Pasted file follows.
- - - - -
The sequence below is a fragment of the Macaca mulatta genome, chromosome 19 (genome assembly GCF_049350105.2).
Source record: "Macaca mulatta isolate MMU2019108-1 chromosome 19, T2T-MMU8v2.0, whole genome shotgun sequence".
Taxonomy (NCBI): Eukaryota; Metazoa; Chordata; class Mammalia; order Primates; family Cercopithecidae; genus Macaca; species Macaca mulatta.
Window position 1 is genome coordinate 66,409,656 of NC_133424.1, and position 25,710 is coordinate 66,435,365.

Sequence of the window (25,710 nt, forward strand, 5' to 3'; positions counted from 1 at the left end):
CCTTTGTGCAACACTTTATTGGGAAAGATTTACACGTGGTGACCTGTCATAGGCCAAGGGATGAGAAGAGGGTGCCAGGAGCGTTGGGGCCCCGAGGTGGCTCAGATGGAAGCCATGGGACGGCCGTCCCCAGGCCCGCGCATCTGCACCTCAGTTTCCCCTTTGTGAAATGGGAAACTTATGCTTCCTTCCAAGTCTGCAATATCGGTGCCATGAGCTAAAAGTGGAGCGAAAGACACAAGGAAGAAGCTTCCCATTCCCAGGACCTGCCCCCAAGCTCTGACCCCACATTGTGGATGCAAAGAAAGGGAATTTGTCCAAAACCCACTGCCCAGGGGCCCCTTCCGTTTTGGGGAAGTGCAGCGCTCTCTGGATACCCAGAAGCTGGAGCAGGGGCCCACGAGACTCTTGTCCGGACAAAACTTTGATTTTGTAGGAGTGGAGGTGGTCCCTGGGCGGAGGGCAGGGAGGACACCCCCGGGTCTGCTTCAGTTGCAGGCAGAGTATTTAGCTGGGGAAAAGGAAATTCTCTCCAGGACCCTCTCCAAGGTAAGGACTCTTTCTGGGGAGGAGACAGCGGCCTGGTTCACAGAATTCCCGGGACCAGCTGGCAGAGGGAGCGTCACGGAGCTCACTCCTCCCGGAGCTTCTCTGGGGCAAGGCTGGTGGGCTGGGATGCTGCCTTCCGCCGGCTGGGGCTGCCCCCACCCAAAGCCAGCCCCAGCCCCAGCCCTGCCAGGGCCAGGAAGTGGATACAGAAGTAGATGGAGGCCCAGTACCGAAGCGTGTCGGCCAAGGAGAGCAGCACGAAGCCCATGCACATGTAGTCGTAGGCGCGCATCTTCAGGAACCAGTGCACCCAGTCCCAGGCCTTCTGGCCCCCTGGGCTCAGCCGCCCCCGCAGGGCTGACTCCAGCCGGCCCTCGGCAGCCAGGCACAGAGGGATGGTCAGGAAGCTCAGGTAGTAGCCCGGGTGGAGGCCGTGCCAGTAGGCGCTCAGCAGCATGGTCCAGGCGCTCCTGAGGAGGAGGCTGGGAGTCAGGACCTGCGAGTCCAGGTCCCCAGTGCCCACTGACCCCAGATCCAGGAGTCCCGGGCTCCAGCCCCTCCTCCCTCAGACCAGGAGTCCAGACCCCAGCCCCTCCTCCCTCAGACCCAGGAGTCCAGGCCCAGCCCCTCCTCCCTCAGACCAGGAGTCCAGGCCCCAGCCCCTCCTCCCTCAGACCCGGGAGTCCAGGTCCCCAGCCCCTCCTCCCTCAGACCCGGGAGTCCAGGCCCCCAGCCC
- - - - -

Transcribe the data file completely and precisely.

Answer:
The sequence below is a fragment of the Macaca mulatta genome, chromosome 19 (genome assembly GCF_049350105.2).
Source record: "Macaca mulatta isolate MMU2019108-1 chromosome 19, T2T-MMU8v2.0, whole genome shotgun sequence".
Taxonomy (NCBI): Eukaryota; Metazoa; Chordata; class Mammalia; order Primates; family Cercopithecidae; genus Macaca; species Macaca mulatta.
Window position 1 is genome coordinate 66,409,656 of NC_133424.1, and position 25,710 is coordinate 66,435,365.

Sequence of the window (25,710 nt, forward strand, 5' to 3'; positions counted from 1 at the left end):
CCTTTGTGCAACACTTTATTGGGAAAGATTTACACGTGGTGACCTGTCATAGGCCAAGGGATGAGAAGAGGGTGCCAGGAGCGTTGGGGCCCCGAGGTGGCTCAGATGGAAGCCATGGGACGGCCGTCCCCAGGCCCGCGCATCTGCACCTCAGTTTCCCCTTTGTGAAATGGGAAACTTATGCTTCCTTCCAAGTCTGCAATATCGGTGCCATGAGCTAAAAGTGGAGCGAAAGACACAAGGAAGAAGCTTCCCATTCCCAGGACCTGCCCCCAAGCTCTGACCCCACATTGTGGATGCAAAGAAAGGGAATTTGTCCAAAACCCACTGCCCAGGGGCCCCTTCCGTTTTGGGGAAGTGCAGCGCTCTCTGGATACCCAGAAGCTGGAGCAGGGGCCCACGAGACTCTTGTCCGGACAAAACTTTGATTTTGTAGGAGTGGAGGTGGTCCCTGGGCGGAGGGCAGGGAGGACACCCCCGGGTCTGCTTCAGTTGCAGGCAGAGTATTTAGCTGGGGAAAAGGAAATTCTCTCCAGGACCCTCTCCAAGGTAAGGACTCTTTCTGGGGAGGAGACAGCGGCCTGGTTCACAGAATTCCCGGGACCAGCTGGCAGAGGGAGCGTCACGGAGCTCACTCCTCCCGGAGCTTCTCTGGGGCAAGGCTGGTGGGCTGGGATGCTGCCTTCCGCCGGCTGGGGCTGCCCCCACCCAAAGCCAGCCCCAGCCCCAGCCCTGCCAGGGCCAGGAAGTGGATACAGAAGTAGATGGAGGCCCAGTACCGAAGCGTGTCGGCCAAGGAGAGCAGCACGAAGCCCATGCACATGTAGTCGTAGGCGCGCATCTTCAGGAACCAGTGCACCCAGTCCCAGGCCTTCTGGCCCCCTGGGCTCAGCCGCCCCCGCAGGGCTGACTCCAGCCGGCCCTCGGCAGCCAGGCACAGAGGGATGGTCAGGAAGCTCAGGTAGTAGCCCGGGTGGAGGCCGTGCCAGTAGGCGCTCAGCAGCATGGTCCAGGCGCTCCTGAGGAGGAGGCTGGGAGTCAGGACCTGCGAGTCCAGGTCCCCAGTGCCCACTGACCCCAGATCCAGGAGTCCCGGGCTCCAGCCCCTCCTCCCTCAGACCAGGAGTCCAGACCCCAGCCCCTCCTCCCTCAGACCCAGGAGTCCAGGCCCAGCCCCTCCTCCCTCAGACCAGGAGTCCAGGCCCCAGCCCCTCCTCCCTCAGACCCGGGAGTCCAGGTCCCCAGCCCCTCCTCCCTCAGACCCGGGAGTCCAGGCCCCCAGCCC